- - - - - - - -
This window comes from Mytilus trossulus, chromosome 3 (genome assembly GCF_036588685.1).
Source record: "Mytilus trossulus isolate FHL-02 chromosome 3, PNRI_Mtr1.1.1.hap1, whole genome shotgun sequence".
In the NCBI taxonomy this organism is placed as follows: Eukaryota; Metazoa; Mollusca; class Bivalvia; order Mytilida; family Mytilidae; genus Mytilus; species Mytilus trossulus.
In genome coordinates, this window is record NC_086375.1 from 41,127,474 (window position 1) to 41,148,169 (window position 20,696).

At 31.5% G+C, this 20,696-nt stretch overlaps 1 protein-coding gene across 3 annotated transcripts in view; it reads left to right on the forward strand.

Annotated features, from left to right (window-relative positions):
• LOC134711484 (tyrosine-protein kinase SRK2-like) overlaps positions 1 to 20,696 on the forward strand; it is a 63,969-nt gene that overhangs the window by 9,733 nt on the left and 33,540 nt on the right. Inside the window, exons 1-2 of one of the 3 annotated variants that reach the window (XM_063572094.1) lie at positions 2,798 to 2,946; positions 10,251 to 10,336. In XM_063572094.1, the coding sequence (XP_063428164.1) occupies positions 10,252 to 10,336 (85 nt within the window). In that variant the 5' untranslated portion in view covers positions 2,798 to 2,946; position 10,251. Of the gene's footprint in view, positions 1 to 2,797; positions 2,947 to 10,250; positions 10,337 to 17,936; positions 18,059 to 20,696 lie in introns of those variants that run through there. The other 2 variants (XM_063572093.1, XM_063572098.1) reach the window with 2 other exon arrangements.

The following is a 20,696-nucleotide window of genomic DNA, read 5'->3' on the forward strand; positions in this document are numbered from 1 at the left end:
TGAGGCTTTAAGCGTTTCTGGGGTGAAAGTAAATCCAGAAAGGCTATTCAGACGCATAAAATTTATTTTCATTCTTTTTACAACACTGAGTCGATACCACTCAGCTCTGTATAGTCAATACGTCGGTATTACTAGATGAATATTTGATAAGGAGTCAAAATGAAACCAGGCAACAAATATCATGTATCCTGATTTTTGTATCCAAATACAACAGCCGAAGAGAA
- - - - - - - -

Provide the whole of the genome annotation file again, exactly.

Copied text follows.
This window comes from Mytilus trossulus, chromosome 3 (genome assembly GCF_036588685.1).
Source record: "Mytilus trossulus isolate FHL-02 chromosome 3, PNRI_Mtr1.1.1.hap1, whole genome shotgun sequence".
In the NCBI taxonomy this organism is placed as follows: Eukaryota; Metazoa; Mollusca; class Bivalvia; order Mytilida; family Mytilidae; genus Mytilus; species Mytilus trossulus.
In genome coordinates, this window is record NC_086375.1 from 41,127,474 (window position 1) to 41,148,169 (window position 20,696).

At 31.5% G+C, this 20,696-nt stretch overlaps 1 protein-coding gene across 3 annotated transcripts in view; it reads left to right on the forward strand.

Annotated features, from left to right (window-relative positions):
• LOC134711484 (tyrosine-protein kinase SRK2-like) overlaps positions 1 to 20,696 on the forward strand; it is a 63,969-nt gene that overhangs the window by 9,733 nt on the left and 33,540 nt on the right. Inside the window, exons 1-2 of one of the 3 annotated variants that reach the window (XM_063572094.1) lie at positions 2,798 to 2,946; positions 10,251 to 10,336. In XM_063572094.1, the coding sequence (XP_063428164.1) occupies positions 10,252 to 10,336 (85 nt within the window). In that variant the 5' untranslated portion in view covers positions 2,798 to 2,946; position 10,251. Of the gene's footprint in view, positions 1 to 2,797; positions 2,947 to 10,250; positions 10,337 to 17,936; positions 18,059 to 20,696 lie in introns of those variants that run through there. The other 2 variants (XM_063572093.1, XM_063572098.1) reach the window with 2 other exon arrangements.

The following is a 20,696-nucleotide window of genomic DNA, read 5'->3' on the forward strand; positions in this document are numbered from 1 at the left end:
TGAGGCTTTAAGCGTTTCTGGGGTGAAAGTAAATCCAGAAAGGCTATTCAGACGCATAAAATTTATTTTCATTCTTTTTACAACACTGAGTCGATACCACTCAGCTCTGTATAGTCAATACGTCGGTATTACTAGATGAATATTTGATAAGGAGTCAAAATGAAACCAGGCAACAAATATCATGTATCCTGATTTTTGTATCCAAATACAACAGCCGAAGAGAA